In the pursuit of tackling the identified design issue, this research is an in-depth investigation into the causes and impacts of design irresponsibility, the everyday challenges designers face to involve ethics in their practice, and a study on ethics in the context of graphic design so as to develop a code of ethics that is useful, practical, universally acceptable in a local context from an educational point of view.

Successful or not, this research ultimately aims to at least contribute to the ongoing attempts of defining ethics in graphic design and to promote dialogue on the topic of responsibility within local students, professionals and educators in the design field. In the grand scale of things, ignorance is the real enemy here — there is much progress to be made if only designers would discuss and debate upon these issues.


1.3 What questions would you be answering?

Why, what and how.

1. What are the causes behind designers — local or otherwise — overlooking responsibility and ethics in their field from a social, political and financial point of view? The objective of this question is to inform an investigation on the various causes of design irresponsibility from different points of view, and to compare and analyze the state of the global and Singapore industry to understand the depth of this issue in a local context.

2. What are the effects and consequences of a design culture that does not uphold responsibility and ethics? The objective of this question is to examine the full depth of how design irresponsibility and a lack of a universal ethical code has impacted both society and designers, so as to collate data that emphasizes on the significance and urgency of this issue.

3. How can the issue of design irresponsibility and ethics be addressed in an effective, practical and yet universally acceptable in the current design industry from an educational point of view? The objectives of this question are to study the subjective nature of ethics, to understand how to approach ethics and how to do so from an educational point of view so as to be able to record findings in a way that designers and educators would find useful and applicable.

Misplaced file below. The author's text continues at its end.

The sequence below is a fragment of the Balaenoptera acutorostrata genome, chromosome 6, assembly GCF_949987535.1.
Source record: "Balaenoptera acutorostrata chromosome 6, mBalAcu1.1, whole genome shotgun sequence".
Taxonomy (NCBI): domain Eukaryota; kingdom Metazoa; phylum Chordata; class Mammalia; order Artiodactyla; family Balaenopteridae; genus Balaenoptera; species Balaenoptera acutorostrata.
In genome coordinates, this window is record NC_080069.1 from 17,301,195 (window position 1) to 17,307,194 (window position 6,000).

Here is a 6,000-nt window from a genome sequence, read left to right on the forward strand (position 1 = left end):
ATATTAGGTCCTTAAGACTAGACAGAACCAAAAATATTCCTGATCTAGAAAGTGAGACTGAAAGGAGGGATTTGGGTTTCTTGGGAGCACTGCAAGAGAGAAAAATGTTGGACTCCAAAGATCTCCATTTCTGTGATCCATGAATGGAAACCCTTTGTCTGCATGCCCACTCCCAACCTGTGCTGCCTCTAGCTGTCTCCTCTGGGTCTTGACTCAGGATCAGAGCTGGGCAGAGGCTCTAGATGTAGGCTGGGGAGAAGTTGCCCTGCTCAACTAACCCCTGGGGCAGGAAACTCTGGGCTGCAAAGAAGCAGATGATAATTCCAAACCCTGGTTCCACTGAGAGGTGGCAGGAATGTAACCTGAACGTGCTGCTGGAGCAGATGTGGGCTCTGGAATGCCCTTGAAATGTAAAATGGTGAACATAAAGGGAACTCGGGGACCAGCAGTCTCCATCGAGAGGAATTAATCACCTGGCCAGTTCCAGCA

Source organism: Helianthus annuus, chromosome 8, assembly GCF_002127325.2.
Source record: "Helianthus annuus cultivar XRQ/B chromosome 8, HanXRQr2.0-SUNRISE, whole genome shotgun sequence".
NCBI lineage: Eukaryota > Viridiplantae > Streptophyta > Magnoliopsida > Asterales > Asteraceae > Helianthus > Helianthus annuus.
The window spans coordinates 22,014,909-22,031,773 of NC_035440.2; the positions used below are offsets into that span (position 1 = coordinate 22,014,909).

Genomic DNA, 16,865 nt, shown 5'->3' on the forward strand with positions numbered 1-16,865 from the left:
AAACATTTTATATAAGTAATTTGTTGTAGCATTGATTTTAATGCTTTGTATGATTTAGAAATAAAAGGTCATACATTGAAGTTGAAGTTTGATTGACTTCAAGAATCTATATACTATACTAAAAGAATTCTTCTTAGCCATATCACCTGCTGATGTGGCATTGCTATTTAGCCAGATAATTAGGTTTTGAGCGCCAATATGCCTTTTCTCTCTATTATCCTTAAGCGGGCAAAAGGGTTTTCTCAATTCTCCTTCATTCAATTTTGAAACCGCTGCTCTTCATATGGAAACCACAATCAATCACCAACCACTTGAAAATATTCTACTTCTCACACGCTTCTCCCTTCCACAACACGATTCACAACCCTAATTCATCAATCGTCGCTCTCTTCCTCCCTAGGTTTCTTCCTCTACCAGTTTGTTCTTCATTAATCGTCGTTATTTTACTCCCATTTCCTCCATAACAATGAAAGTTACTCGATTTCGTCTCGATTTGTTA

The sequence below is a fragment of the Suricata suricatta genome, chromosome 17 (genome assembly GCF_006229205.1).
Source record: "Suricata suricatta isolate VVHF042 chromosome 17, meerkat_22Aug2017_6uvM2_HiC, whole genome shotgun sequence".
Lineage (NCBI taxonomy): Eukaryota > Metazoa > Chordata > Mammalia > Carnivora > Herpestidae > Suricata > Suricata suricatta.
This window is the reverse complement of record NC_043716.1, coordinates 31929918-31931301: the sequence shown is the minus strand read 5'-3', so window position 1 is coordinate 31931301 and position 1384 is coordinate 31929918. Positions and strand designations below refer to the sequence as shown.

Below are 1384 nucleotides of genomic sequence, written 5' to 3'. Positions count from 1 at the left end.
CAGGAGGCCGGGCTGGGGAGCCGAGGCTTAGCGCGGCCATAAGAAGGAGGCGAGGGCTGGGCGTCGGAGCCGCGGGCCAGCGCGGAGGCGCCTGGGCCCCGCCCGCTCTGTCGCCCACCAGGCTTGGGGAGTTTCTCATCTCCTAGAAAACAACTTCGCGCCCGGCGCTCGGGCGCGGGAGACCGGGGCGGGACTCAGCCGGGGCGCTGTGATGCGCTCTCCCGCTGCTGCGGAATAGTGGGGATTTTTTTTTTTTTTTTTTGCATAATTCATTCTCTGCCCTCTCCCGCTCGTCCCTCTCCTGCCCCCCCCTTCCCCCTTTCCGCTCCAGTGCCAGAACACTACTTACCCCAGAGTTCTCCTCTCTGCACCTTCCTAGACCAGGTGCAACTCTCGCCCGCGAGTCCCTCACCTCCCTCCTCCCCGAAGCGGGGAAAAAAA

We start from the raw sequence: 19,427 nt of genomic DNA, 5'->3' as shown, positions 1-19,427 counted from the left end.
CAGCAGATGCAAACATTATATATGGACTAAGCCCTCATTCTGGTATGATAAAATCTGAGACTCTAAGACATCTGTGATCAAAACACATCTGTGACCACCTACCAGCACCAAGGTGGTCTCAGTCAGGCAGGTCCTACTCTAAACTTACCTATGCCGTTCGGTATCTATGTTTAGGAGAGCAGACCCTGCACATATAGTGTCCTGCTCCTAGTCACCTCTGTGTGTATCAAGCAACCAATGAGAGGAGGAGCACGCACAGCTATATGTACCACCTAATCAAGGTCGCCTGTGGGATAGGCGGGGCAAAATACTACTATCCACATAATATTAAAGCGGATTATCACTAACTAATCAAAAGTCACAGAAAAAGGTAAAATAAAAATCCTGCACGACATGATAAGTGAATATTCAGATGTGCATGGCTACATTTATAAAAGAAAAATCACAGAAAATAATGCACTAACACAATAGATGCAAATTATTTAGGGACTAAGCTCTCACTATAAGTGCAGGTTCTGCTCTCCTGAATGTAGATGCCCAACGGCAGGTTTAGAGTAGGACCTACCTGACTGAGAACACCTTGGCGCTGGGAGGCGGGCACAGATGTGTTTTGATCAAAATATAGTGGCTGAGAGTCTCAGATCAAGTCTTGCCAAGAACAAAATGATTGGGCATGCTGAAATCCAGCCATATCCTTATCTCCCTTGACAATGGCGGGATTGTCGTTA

1.4 What kind of research did you conduct?

Literature review, interviews

and focus groups.

1. Literature review. For the purpose of assessing existing points of view on the research problem, literature review of publications such as books, journals and design manifestos on the subject of design ethics will be conducted - so as to understand the perspectives of design responsibility of established designers.

2. Interviews with professional designers and educators. The objective here was to gain a first-hand understanding of the experiences and challenges faced from local designers, and as well as to learn the perspectives of design responsibility from varied social, cultural and financial backgrounds. As such, professionals in both leadership and non-leadership positions would be contacted.

3. Focus Groups with students. The objective here was to understand perspectives of design responsibility from the point of view of students, to learn of their primary concerns with the creative industry and to assess their knowledge and familiarity with the considerations of responsibility and ethics in the context of graphic design.